example, will expand the horizons of our knowledge in profound ways. Human spaceflight also presents a clear opportunity to change our sense of our place in the universe. It surely will be a transformative event to place humans on Mars.

The science conducted through the robotic exploration of space and human spaceflight to the Moon and Mars are synergistic enterprises. Both are worthy of inclusion in a robust space program that serves the aspirations of our civilization, and both enhance U.S. leadership in science and technology. Indeed, human exploration and science are united in their purpose to understand the universe in which we live as well as to improve life here on Earth.

The committee also recognized that major advances in understanding will be required to send humans forth on long-duration spaceflight beyond Earth. For example, we do not know with confidence today how to sustain humans in microgravity and how to protect them from the effects of space radiation for long periods. Nor do we know how sound the scientific basis is for the systems needed to support long-duration human spaceflight and remote operations to reliably put humans into space. The behavior of fluids in microgravity will require special attention; the reliability and predictability of materials exposed for long periods to the conditions of space must be investigated; both the medical and the psychological issues related to humans engaging in long-duration spaceflight need to be better understood; and countermeasures for the effects of exposure to radiation and reduced gravity will have to be developed. These essential tasks pose new engineering and science challenges that require fundamental discoveries through basic research across multiple traditional disciplines.

The appropriate science in a vibrant space program is, therefore, nothing less than that science that will transform our understanding of the universe around us, and will in time transform us into a space-faring civilization that extends the human presence across the solar system.

This viewpoint is captured well in NASA’s mission statement as articulated in its 2003 strategic plan:4

“To understand and protect our home planet,

To explore the universe and search for life,

To inspire the next generation of explorers,

… as only NASA can.”

NASA’s mission has its foundation in the Space Act that created NASA, and in other more recent national policy directives.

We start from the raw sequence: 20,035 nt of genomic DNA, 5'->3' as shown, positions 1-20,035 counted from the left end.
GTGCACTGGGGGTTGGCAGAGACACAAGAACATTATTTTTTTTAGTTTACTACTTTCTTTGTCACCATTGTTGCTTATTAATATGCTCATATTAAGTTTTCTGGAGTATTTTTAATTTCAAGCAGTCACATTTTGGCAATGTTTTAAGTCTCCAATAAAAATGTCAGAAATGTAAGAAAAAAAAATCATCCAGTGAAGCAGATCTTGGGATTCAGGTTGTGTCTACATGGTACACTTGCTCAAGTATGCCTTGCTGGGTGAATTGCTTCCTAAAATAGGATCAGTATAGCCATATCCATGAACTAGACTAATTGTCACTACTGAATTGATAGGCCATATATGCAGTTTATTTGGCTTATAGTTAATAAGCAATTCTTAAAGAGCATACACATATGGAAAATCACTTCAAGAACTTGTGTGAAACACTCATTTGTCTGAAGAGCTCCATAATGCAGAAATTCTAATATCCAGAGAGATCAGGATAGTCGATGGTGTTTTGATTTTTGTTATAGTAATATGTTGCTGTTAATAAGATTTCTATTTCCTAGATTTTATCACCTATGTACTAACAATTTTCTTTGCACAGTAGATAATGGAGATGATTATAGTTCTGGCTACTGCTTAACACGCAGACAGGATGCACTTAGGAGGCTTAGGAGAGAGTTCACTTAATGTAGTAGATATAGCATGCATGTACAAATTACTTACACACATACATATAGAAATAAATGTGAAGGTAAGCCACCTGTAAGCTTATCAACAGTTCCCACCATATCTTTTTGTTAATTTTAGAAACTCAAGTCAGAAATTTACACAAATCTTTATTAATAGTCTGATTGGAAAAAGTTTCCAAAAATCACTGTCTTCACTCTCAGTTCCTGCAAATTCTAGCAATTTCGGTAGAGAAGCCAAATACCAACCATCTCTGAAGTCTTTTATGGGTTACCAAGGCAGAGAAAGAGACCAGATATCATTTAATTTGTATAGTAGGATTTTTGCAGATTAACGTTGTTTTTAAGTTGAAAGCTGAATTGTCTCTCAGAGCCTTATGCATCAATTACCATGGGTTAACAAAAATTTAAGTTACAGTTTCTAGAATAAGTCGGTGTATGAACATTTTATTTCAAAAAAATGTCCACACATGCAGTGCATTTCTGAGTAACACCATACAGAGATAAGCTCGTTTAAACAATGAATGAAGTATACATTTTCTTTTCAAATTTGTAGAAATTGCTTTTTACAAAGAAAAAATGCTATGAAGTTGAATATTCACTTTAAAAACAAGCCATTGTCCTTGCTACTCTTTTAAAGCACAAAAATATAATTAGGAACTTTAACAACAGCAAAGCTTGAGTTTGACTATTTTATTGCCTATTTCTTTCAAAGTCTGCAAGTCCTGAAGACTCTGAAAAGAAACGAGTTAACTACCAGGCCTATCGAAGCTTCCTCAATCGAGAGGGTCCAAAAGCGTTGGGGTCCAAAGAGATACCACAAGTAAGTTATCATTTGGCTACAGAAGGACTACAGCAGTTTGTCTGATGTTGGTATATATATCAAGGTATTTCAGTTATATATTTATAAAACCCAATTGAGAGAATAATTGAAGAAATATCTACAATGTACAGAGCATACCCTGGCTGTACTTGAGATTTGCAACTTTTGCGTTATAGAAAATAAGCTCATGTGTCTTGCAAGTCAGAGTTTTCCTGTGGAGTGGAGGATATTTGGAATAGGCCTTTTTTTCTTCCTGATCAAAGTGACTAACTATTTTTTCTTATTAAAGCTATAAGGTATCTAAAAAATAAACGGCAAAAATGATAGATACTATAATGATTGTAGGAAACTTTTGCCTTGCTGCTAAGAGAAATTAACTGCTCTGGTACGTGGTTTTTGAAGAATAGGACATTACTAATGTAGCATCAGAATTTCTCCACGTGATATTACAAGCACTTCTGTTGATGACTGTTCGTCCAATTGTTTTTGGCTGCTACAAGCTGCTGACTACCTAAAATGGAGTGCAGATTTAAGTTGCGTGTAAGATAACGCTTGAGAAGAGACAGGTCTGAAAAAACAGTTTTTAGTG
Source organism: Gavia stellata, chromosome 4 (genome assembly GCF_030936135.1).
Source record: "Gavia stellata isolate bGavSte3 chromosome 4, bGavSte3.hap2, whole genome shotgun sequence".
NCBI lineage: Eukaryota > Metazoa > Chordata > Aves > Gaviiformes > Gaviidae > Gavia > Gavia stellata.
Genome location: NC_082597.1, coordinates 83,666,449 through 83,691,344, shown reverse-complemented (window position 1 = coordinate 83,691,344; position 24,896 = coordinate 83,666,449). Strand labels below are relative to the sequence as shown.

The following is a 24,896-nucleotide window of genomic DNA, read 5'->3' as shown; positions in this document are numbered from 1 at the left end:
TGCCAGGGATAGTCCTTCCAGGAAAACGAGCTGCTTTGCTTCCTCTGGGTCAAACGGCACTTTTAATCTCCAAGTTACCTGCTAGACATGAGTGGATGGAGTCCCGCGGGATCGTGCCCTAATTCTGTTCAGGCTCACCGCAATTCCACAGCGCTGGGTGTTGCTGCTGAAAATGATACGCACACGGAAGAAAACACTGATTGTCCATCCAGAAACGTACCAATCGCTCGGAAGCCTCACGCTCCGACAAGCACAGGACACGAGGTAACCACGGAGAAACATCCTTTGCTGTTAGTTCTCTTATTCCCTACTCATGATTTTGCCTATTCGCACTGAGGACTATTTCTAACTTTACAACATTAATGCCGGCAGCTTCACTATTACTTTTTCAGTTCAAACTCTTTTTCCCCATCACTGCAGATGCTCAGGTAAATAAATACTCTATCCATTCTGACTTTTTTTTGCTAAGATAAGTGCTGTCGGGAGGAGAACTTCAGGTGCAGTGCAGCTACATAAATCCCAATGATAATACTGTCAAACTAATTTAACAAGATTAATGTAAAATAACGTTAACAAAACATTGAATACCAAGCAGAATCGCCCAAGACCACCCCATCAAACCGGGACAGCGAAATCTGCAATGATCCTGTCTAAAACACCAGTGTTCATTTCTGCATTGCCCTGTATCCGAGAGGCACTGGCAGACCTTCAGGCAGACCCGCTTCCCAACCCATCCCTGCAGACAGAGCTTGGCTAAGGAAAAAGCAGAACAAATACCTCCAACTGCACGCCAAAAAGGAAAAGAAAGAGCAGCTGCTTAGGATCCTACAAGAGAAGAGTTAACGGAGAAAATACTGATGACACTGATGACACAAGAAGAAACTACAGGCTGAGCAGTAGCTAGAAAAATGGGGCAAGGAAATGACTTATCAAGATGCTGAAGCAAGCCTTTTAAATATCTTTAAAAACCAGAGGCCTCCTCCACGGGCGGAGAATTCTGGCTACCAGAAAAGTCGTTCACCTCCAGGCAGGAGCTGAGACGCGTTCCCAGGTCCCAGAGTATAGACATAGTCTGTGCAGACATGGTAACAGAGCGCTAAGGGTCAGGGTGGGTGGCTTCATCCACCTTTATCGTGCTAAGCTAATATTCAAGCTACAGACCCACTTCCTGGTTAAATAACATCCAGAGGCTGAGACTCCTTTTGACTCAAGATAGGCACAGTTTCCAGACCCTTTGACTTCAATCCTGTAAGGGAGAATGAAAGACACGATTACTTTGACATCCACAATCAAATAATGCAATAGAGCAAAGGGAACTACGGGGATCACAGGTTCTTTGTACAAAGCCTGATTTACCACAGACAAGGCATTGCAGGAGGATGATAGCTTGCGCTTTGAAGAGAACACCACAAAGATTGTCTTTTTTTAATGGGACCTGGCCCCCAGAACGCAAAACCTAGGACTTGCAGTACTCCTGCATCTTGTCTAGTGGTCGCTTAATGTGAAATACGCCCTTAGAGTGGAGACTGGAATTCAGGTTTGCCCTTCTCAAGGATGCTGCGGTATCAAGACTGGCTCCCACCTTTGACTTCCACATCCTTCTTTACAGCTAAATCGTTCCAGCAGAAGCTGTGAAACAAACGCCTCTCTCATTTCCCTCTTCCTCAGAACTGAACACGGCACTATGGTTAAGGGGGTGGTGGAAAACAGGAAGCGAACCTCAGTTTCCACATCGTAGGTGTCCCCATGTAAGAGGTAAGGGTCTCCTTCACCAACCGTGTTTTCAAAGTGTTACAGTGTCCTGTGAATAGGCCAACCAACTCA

The committee believes that this is a bold and appropriate agenda. The opportunities for discovery are vast. They encompass the Earth on which we dwell, the Moon and Mars and other places in the solar system where humans might be able to visit, the broader solar system including the Sun that we probe with robotic spacecraft missions, and the vast universe beyond that is reachable only via telescopes. Indeed, there is an extraordinary richness to the opportunities, although not all can be actively pursued given the resources available.

The issue then is not what to pursue ultimately, but rather what to pursue first, and then how to prioritize what follows. The standard for deciding what science to select can be set by recalling the motivation for pursuing space exploration. We do so to ensure that we will continue to advance our intellectual understanding of the cosmos, including our place in it, and will continue our development as a civilization for which human spaceflight becomes routine and inevitable. The array of choices can include plans for missions and enabling science that will not be achieved for decades or longer, but it also needs to include programs from which major achievements can be expected in the nearer term. What is selected must include the essential enabling science that not only will make long-duration human space exploration possible but also will provide the basis and rationale for future space exploration. The results


NASA, National Aeronautics and Space Administration 2003 Strategic Plan, NP-2003-01-298-HQ, NASA, Washington, D.C., 2003.

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